Android Animations Powered by Kotlin and RXJava2

e-Legion
e-Legion
Aug 10, 2018 · 10 min read

Dive into the Android animations and boost your RXJava2 and Kotlin skills with Ivan Škorić from PSPDFKit. He made a talk at the MBLT DEV 2017 conference and now we use this approach on a daily basis in our team at e-Legion ’cause it is really useful.

Animations on Android

There are 4 classes that are used by default on Android framework.

1. ValueAnimator is used for animating values. So you have out-of-the-box methods for animating specific values, mostly primitive values.

2. ObjectAnimator is a subclass of ValueAnimator that allows you to support animation for object properties.

3. AnimatorSet is basically used for scheduling animations. Example of usage in a sequence:

  • View comes on the left side of the screen.
  • After completing the first animation there is a need to perform an appearance animation for another View, etc.

4. ViewPropertyAnimator automatically starts and optimizes animations for the selected property View. This class we will be using most of the time. So we are going to use this ViewPropertyAnimator API and then wrap it in RxJava in reactive.

ValueAnimator

Take a look at ValueAnimator. You can use ValueAnimator.ofFloat that you want to animate float from 0 to 100. You set some Duration and then you start the animation.

Take a look at the example:

val animator = ValueAnimator.ofFloat(0f, 100f)
animator.duration = 1000
animator.start()
animator.addUpdateListener(object : ValueAnimator.AnimatorUpdateListener {
override fun onAnimationUpdate(animation: ValueAnimator) {
val animatedValue = animation.animatedValue as Float
textView.translationX = animatedValue
}
})

Here we add UpdateListener and as the value gets updated we will apply that value to the View and move the object from 0 to 100, although this is not a good way to perform this operation.

ObjectAnimator

A better way to do so is ObjectAnimator:

val objectAnimator = ObjectAnimator.ofFloat(textView, “translationX”, 100f)
objectAnimator.duration = 1000
objectAnimator.start()

Give the command to change the desired View specific parameter to a certain value and set the time by setDuration. The thing is you have to have setTranslationX method in your class because what this will use reflection to get this method and then to actually animate the View. The problem is, it’s using reflection so it’s slower.

AnimatorSet

val bouncer = AnimatorSet()bouncer.play(bounceAnim).before(squashAnim1)
bouncer.play(squashAnim1).before(squashAnim2)
val fadeAnim = ObjectAnimator.ofFloat(newBall, “alpha”, 1f, 0f)
fadeAnim.duration = 250
val animatorSet = AnimatorSet()
animatorSet.play(bouncer).before(fadeAnim)
animatorSet.start()

It is not really that convenient to use it, especially if there are a lot of things and you want to do some complex stuff, meaning you want to have some delays between animations. The more things you want to do the harder it gets to control it.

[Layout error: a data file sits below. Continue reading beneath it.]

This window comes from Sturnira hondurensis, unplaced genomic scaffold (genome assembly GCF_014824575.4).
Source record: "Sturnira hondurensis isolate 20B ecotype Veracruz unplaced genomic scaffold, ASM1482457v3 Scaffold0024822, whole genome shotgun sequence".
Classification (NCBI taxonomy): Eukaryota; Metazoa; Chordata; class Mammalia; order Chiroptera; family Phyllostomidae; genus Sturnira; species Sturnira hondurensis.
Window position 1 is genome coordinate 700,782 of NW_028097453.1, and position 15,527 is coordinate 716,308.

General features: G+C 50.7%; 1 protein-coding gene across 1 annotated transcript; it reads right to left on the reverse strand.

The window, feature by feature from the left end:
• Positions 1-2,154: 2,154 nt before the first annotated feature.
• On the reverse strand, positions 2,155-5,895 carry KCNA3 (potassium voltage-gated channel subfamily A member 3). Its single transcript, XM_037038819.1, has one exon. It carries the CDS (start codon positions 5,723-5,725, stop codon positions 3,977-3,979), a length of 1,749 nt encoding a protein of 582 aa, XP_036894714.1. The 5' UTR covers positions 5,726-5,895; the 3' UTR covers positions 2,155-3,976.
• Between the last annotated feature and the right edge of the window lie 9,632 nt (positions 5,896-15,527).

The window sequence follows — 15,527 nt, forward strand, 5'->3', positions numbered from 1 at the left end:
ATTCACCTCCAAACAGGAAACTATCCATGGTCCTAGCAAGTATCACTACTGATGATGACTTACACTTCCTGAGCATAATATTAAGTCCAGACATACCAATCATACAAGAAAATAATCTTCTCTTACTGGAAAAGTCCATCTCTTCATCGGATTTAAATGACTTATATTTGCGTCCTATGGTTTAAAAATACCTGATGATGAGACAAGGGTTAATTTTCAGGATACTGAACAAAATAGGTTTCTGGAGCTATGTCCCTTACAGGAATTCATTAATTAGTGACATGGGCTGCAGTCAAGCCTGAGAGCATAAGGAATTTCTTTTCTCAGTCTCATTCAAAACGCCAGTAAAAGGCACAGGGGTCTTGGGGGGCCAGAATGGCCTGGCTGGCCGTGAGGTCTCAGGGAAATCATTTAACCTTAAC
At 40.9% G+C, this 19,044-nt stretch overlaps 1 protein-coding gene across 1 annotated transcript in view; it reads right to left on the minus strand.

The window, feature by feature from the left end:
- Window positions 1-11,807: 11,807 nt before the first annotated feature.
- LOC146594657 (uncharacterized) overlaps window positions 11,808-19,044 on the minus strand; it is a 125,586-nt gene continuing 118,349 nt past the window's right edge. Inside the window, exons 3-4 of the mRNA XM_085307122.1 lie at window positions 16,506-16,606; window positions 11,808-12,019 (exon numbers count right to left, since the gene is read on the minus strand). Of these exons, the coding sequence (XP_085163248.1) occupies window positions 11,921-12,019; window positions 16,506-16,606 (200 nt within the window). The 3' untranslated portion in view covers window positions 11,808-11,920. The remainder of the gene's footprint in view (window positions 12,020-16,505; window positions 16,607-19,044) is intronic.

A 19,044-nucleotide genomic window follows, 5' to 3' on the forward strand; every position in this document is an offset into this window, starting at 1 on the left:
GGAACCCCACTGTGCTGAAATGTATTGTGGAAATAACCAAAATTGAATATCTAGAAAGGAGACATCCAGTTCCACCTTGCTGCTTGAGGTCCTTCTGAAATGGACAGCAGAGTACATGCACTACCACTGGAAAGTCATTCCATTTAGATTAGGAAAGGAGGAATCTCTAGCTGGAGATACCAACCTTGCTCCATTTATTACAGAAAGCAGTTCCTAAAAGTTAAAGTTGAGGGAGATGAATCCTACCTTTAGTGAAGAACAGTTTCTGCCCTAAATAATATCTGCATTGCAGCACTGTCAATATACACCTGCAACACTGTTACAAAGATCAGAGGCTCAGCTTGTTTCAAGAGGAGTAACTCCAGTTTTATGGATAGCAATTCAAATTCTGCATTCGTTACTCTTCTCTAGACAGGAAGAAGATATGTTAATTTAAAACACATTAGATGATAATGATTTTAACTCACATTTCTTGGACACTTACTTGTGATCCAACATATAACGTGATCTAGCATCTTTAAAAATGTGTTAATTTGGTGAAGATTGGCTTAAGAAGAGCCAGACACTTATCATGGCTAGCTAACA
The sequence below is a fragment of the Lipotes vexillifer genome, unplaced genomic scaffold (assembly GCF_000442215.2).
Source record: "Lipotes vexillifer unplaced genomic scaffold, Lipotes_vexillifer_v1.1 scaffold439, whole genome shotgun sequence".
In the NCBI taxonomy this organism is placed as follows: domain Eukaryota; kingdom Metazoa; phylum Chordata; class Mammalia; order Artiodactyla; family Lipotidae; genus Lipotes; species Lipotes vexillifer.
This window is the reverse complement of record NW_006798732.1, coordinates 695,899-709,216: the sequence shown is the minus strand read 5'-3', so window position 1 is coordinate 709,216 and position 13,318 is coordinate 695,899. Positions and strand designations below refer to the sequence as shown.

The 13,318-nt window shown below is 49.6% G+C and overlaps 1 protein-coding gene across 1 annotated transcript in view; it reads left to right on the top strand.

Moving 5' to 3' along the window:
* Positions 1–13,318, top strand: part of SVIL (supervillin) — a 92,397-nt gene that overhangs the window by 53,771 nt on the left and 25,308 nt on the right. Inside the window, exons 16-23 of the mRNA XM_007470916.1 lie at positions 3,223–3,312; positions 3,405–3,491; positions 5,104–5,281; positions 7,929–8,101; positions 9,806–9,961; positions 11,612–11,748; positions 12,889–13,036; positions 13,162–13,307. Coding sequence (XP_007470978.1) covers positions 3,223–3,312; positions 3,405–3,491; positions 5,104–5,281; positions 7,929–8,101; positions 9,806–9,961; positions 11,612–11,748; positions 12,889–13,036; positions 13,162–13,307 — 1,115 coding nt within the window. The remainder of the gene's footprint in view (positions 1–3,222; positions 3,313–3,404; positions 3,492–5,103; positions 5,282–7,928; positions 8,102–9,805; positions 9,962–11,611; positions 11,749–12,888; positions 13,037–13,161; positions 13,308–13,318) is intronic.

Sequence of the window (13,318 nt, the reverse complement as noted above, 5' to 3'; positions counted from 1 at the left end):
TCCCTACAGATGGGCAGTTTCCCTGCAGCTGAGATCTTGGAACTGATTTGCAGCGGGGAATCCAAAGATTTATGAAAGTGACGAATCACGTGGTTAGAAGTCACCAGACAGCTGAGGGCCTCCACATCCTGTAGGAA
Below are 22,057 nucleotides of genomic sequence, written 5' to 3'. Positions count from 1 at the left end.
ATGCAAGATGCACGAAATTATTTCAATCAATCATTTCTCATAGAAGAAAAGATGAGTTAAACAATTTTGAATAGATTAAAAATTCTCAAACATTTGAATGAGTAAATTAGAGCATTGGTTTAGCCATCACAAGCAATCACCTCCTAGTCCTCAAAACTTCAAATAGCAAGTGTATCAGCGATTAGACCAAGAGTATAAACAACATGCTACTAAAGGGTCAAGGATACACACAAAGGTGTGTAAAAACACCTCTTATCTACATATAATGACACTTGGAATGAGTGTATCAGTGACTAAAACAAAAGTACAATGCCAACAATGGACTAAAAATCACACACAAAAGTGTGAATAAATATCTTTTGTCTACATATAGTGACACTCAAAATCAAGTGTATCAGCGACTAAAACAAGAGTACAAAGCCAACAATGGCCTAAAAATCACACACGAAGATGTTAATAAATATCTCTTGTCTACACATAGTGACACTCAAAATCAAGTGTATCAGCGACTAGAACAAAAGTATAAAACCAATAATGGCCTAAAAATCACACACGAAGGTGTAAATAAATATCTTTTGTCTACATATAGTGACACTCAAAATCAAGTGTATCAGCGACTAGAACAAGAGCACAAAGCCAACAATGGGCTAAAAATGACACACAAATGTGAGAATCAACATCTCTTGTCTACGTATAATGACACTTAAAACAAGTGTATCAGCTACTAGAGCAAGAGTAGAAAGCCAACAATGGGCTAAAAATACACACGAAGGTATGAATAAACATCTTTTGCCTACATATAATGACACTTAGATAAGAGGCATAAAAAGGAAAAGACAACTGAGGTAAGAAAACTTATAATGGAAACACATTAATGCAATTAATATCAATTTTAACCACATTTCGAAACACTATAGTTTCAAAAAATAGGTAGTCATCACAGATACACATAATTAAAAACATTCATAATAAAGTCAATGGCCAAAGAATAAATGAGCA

ViewPropertyAnimator

If you ever did animations on Android this is kind of go-to class for animating views. It provides a great API to schedule the animations you want to run.

ViewCompat.animate(textView)
.translationX(50f)
.translationY(100f)
.setDuration(1000)
.setInterpolator(AccelerateDecelerateInterpolator())
.setStartDelay(50)
.setListener(object : Animator.AnimatorListener {
override fun onAnimationRepeat(animation: Animator) {}
override fun onAnimationEnd(animation: Animator) {}
override fun onAnimationCancel(animation: Animator) {}
override fun onAnimationStart(animation: Animator) {}
})

Run the method ViewCompat.animate that returns a ViewPropertyAnimator, and to animate translationX set the value to 50, translationY parameter — 100. Then you can declare duration of the animation, the interpolator you are going to use. Interpolator defines like in what way the animation is going to run. This example uses an interpolator that goes faster in the beginning and slows in the end. We can declare some start delay for the animation.

In addition, we have AnimatorListener. With this listener, you can listen to specific events happening during the animation runtime. This interface has 4 methods: onAnimationStart, onAnimationCancel, onAnimationEnd, onAnimationRepeat.

We will usually just care about the end of action. In API 16 it was decided to introduce withEndAction:

.withEndAction({ //API 16+
//do something here where animation ends
})

With end action, you can define Runnable and something will run when this animation is finished.

The comments about the process of creating the animation as a whole:

1. start() method is optional. as soon as you define ViewPropertyAnimator the animations are going to get scheduled.

2. Only one animator can animate a specified view at a particular time. Which means just if you are animating a View, one animator can perform on it. If you want to do multiple animations like I want to move something but also want to expand it, you have to define it in one animator. You cannot just define two of them and then apply them at the same time because just one is affecting single View.